Pixton is one of the great tools that students can use to create comics. Pixton provides excellent, free lesson plans to help you get your students engaged in writing through comic creation.

Pixton is a drag-and-drop cartoon creation tool which allows anyone to create great comics regardless of their drawing skills. In Pixton you can tell stories through comics by using pre-made scenes and characters, or by developing your own custom characters and scenes. My preference is to use a mix of pre-made background settings and customized cartoon characters. You can choose how many characters you want to appear in each frame of your comic. A nice touch in Pixton is that you can quickly change the poses of your characters in each scene of your comic. Just click or tap the actions button to select from large variety of character poses.

Unlike some other comic creation tools, Pixton lets you choose from a variety of layout formats including graphic novel styles, storyboard formats, mind maps, and traditional comic strips. Another nice feature of Pixton’s formatting options is the ability to change background scenes from one frame to the next.

Applications for Education
As mentioned above, one of my favorite ways to have students use comics is create and share stories about themselves. At the beginning of the school year when we’re trying to get to know our students and they’re trying to get to know each other, telling a fun personal story can be a good way for students to show a bit of their personalities. You could do this in Pixton by having students first choose or create cartoon characters to represent themselves in the story. Then have them choose and/or modify background scenes for each frame of their stories. Finally, let them write character dialogues or monologues.

Often the writing of the story comes fairly easily once students have chosen their characters and background scenes. This is because, throughout the process of choosing characters and scenes, they’re thinking about the highlights of their stories.

Visit Pixton’s free lesson plans depot to find many more great ideas for teaching with comics. You’ll find lesson plans there for all subject areas and grade level

Disclosure: Pixton is currently an advertiser on FreeTech4Teachers.com

6 Things to Check When a Website or App Isn't Working

This is the time of year when you might find yourself trying to use an app or website for the first time after a few month layoff due to school vacation. This is also the time when you might be trying a completely new-to-you app or site that you saw demonstrated during a PD session during the summer. When you visit that site or app you might find that it's not working the way that you expected it to work. Before throwing your hands up at it, try these simple fixes.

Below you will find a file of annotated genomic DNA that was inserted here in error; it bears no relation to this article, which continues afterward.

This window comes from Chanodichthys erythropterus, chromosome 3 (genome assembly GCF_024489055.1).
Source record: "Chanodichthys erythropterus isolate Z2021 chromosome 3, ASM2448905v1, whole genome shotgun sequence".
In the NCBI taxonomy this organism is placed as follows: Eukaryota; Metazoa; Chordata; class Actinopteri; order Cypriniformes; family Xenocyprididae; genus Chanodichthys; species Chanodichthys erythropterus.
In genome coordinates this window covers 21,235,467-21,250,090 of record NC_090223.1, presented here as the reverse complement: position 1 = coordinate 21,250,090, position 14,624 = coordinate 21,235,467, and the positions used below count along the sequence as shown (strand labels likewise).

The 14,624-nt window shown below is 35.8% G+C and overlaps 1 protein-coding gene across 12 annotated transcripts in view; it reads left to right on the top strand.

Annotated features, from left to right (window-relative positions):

1. Are you using a modern and updated web browser? In a lot instances of a site not working properly in a school, the cause can be traced to using an outdated version of Internet Explorer. If you're using an outdated version of a web browser not only will some sites not work correctly, you are also opening yourself up to more potential security threats. Find out which browser and version you're using by visiting WhatBrowser.org

2. Do you have cookies enabled? Many websites require cookies in order to offer you the best possible experience. Explania and Common Craft offer good explanations of how cookies work.


3. Do you have a pop-up blocker turned on? It is not uncommon for a website to use a pop-up window for account log-ins. If the pop-up is blocked, you won't be able to log-in.

4. Are you using the site on a tablet/ iPad/ Chromebook? While it would be great if every site was optimized for tablets, that is not the case.

5. Have you updated your operating system? New apps and sites may not function properly on an outdated operating system. Take the time to run the update on your iPad or computer.

6. Have you checked your spam folder? If you sent a help request to the help desk/ site administrators, they may have replied and had their messages flagged by your spam filter. I've experienced this more than once when using a school district email address.

And just to bring a little humor to this, in the words of The IT Crowd, "have you tried turning it off and on again?"


Disclosure: For years I have had an in-kind business relationship with Common Craft.